One of the striking responses to the change in management is exhibited by Foxy. She gave 1,290 pounds of milk containing 50.8 pounds of fat in the testing year 1924-1925 and lacked $5.45 of paying for her feed. As a result, she had been condemned to be sold by the owner.
Trumbo decided to see what she would do under better care and feed. She was so thin that she did not respond readily. The next year, she produced only 2,207 pounds of milk and 80.2 pounds of fat. About 8 months were required to get her in condition. She dropped a calf four months before the last testing year closed, but in that short period of time, she exceeded her production of the previous year. Her milk for the 4 months amounted to 3,860 pounds, with 128.4 pounds of fat. In April, the first month of the present testing year, she produced 37 pounds of fat, and in May 45 pounds.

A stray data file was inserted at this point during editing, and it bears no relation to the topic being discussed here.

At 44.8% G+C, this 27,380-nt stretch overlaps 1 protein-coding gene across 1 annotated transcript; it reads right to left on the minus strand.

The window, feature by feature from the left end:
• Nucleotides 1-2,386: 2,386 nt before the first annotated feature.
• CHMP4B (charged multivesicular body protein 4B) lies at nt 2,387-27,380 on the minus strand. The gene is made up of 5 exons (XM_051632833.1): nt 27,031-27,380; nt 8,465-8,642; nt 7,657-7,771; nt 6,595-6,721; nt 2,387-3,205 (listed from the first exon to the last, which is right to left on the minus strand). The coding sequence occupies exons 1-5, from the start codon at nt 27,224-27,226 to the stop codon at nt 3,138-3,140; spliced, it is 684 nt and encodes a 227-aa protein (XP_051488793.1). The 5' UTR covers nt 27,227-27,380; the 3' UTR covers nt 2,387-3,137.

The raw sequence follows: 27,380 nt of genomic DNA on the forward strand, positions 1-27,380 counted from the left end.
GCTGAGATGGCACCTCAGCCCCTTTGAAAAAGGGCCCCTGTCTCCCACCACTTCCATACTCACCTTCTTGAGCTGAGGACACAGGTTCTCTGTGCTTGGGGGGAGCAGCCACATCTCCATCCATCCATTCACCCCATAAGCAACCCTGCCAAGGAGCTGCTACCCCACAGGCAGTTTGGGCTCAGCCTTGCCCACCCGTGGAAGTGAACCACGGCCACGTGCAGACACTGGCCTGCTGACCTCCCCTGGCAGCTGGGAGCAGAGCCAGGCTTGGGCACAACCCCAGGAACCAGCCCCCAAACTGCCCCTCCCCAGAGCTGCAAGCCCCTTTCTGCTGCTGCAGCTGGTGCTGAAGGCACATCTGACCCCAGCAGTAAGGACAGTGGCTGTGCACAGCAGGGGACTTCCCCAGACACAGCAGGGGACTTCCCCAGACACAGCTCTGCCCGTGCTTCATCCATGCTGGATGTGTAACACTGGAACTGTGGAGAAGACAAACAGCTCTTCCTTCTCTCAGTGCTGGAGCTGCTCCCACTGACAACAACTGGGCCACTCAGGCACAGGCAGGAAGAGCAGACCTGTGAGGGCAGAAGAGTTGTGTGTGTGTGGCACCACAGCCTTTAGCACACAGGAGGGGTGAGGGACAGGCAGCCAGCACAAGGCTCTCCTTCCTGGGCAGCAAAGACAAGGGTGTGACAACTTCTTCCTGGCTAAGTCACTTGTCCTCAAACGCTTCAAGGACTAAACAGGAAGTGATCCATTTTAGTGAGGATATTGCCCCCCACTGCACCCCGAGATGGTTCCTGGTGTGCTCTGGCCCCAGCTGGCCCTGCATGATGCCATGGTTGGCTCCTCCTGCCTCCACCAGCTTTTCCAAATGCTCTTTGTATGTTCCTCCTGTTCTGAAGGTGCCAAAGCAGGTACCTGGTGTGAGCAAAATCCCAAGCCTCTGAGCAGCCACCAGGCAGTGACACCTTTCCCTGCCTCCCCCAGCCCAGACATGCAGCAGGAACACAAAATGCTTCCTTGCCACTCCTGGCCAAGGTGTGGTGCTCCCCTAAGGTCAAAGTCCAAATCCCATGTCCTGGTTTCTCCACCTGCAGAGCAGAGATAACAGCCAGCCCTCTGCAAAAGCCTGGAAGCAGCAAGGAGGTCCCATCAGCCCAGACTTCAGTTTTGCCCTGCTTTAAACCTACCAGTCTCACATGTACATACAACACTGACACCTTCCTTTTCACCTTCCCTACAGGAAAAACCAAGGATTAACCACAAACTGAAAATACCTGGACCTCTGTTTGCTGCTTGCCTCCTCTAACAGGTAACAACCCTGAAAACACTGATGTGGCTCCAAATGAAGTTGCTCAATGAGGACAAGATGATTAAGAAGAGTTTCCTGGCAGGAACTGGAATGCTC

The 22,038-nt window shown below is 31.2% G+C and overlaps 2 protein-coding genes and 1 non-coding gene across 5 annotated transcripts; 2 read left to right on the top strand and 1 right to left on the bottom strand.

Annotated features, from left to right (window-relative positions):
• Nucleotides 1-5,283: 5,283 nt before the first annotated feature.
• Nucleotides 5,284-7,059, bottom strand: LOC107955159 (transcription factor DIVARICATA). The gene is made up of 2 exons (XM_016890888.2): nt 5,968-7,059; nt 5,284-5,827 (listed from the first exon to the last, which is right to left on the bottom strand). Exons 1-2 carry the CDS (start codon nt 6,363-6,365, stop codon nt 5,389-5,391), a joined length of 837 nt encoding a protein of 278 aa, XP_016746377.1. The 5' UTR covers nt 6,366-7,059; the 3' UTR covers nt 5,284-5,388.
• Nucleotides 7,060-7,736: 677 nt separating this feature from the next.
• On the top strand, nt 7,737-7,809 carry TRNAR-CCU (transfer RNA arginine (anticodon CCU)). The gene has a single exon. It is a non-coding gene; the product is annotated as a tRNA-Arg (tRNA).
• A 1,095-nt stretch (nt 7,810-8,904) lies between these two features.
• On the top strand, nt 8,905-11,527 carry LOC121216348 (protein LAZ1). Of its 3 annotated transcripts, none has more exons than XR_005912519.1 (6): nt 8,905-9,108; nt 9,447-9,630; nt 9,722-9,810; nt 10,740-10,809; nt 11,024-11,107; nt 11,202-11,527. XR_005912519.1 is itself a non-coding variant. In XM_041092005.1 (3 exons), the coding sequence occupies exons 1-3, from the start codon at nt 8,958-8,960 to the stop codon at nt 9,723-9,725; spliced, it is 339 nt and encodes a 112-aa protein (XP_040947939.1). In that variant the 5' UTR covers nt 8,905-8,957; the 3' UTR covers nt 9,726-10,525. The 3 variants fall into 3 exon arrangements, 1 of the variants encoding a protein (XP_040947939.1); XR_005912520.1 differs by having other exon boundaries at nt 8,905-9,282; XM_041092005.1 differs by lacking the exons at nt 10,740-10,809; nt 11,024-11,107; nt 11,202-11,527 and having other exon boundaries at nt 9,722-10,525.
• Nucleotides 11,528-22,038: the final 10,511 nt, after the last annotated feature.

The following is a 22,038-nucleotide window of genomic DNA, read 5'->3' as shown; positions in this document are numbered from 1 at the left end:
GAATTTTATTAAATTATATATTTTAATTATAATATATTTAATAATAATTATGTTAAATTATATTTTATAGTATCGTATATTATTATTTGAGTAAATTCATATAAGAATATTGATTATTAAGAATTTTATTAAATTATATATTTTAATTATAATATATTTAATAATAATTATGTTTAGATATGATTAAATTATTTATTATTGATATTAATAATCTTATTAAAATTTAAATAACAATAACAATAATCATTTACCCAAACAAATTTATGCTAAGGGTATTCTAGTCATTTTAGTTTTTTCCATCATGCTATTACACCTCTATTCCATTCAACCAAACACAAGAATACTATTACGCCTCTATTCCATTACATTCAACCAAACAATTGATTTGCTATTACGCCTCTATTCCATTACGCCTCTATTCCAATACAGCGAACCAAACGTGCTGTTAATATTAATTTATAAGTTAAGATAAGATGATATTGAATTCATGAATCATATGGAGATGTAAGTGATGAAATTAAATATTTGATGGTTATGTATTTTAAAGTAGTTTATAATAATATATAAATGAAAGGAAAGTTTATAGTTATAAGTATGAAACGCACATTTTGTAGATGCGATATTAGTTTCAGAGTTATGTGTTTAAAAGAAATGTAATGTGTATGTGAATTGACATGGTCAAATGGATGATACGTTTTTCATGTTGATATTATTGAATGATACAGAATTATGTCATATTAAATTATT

Tim produced 922 pounds of milk in 1924-1925 and 36.8 pounds of fat. She failed by $11.75 of paying for her feed. The next year, she produced 6,400 pounds of milk and 198 pounds of fat. The last year, she made 7,194 pounds of milk containing 203.8 pounds of fat, and returned $41.92 above her feed cost.
Kit lost her owner 56 cents three years ago, because she gave only 2,220 pounds of milk and 95.6 pounds of fat. The next year, her milk was 4,676 pounds, and her fat was 169 pounds. Last year, she produced 5,099 pounds of milk and 175.3 pounds of fat. In May 1927, her milk was 1,922 and her fat 61.5 pounds. Last year, she made $37.56 above her feed cost.
There are 17 cows in the herd at present, and 10 of them were in the herd three years ago, when they entered the cow testing association. The other seven are daughters of the 10, which have come into production in the last three years. No cows have been purchased since the herd entered cow testing work. The change in the Strong herd has not been due to a change in cows. Some grades, which would have produced right along with the purebreds, have been sold under the policy of making the herd 100 percent purebred. Increase from the purebred cows of three years ago have taken their place.